The potential impact of lahars from Santiaguito was made very clear to me that afternoon when my Guatemalan hosts took me to El Palmar, a town destroyed by lahars and subsequently abandoned. Prior to 1982, El Palmar was a thriving agricultural community of ~7000 inhabitants, complete with a central market, town square, and cathedral. The town sat astride two small rivers thatdescended from Santiaguito named Rio Nima Nima II. In 1982, the western half of El Palmar was destroyed when a lahar filled the channel of Rio Nima II in one hour. The lahar then overtopped the banks of the river channel and buried an entire neighbourhood of homes beneath a couple metres of mud. The half of the town near Rio Nima II was abandoned but people still lived along Rio Nima I until 1998 when the rest of El Palmar was destroyed by lahars ‒ but in a dramatically different manner. Prior to 1998, the Rio Nima I was a small river flowing in a ~1 m deep channel. Then erosive lahars descended the Rio Nima I and carved a new channel, 15 m deep and 50 m across, right through the center of town. Subsequent to this event, El Palmar wascompletely abandoned. Today, the remains of both the town cathedral and market sit on a cliff edge, on the verge of collapsing into the river valley below. The Guatemalan government has declared the area off-limits to human habitation, yet despite this designation, several families from other parts of Guatemala (who apparently don’t appreciate the lahar hazards of Santiaguito) have moved into the area and re-occupied the site of the abandoned town.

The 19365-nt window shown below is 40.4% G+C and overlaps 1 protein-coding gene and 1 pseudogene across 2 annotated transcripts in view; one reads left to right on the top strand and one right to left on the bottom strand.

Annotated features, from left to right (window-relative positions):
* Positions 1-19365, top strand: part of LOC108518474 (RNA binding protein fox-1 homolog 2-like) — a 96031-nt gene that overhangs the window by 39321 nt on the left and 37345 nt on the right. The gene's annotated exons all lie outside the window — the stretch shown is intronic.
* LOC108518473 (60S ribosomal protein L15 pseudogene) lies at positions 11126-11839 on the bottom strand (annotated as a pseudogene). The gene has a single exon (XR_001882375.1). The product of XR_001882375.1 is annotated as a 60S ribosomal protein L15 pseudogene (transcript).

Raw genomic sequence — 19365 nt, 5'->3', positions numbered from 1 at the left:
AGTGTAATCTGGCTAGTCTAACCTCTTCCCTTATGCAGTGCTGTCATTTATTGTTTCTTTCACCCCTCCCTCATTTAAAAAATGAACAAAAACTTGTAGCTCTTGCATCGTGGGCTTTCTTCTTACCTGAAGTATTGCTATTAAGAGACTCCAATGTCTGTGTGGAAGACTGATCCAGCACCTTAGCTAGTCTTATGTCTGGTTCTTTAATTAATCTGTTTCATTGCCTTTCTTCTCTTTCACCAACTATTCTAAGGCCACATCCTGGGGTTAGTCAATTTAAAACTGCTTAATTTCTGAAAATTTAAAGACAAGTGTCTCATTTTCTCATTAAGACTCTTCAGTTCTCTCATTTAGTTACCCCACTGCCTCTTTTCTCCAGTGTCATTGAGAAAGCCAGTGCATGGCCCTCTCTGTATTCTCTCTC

If a destroyed town wasn’t enough to illustrate the destructive potential of Santiaguito, my Guatemalan hosts took me by another example of a potential, lahar-caused economic calamity. We drove downstream to a large bridge that crosses the Rio Samalá. The bridge is located downstream from the junction of three primary lahar channels that drain Santiaguito volcano. The bridge is also where the CA-2 Highway crosses the Rio Samalá. Apart from the Pan-American Highway that transits through the Guatemalan Highlands, the CA-2 is teh main road and economic artery between Mexico and Central America. When constructed in 1951, the Rio Samalá river valley was 17 m deep under the bridge. On the day I visited, there were only ~4 m between the bottom of the bridge and teh river bed. Throughout the year, the river bottom rises and falls as lahars deposit huge volumes of sediment during the rainy season and subsequently take it away during natural streamflow the rest of the year. In recent years, there have been times when there was only ~1 m of daylight under the bridge, and occasionally lahars have overtopped the bridge, smashing huge boulders into the bridge’s iron girders. So far, the bridge has survived; however, the trend appears to be towards increasing sedimentation that the backhoes cannot keep up with. Gustavo fears that this year’s rainy season could generate enough lahars to destroy the bridge, which would seriously disrupt commerce between Mexico and the rest of Central America.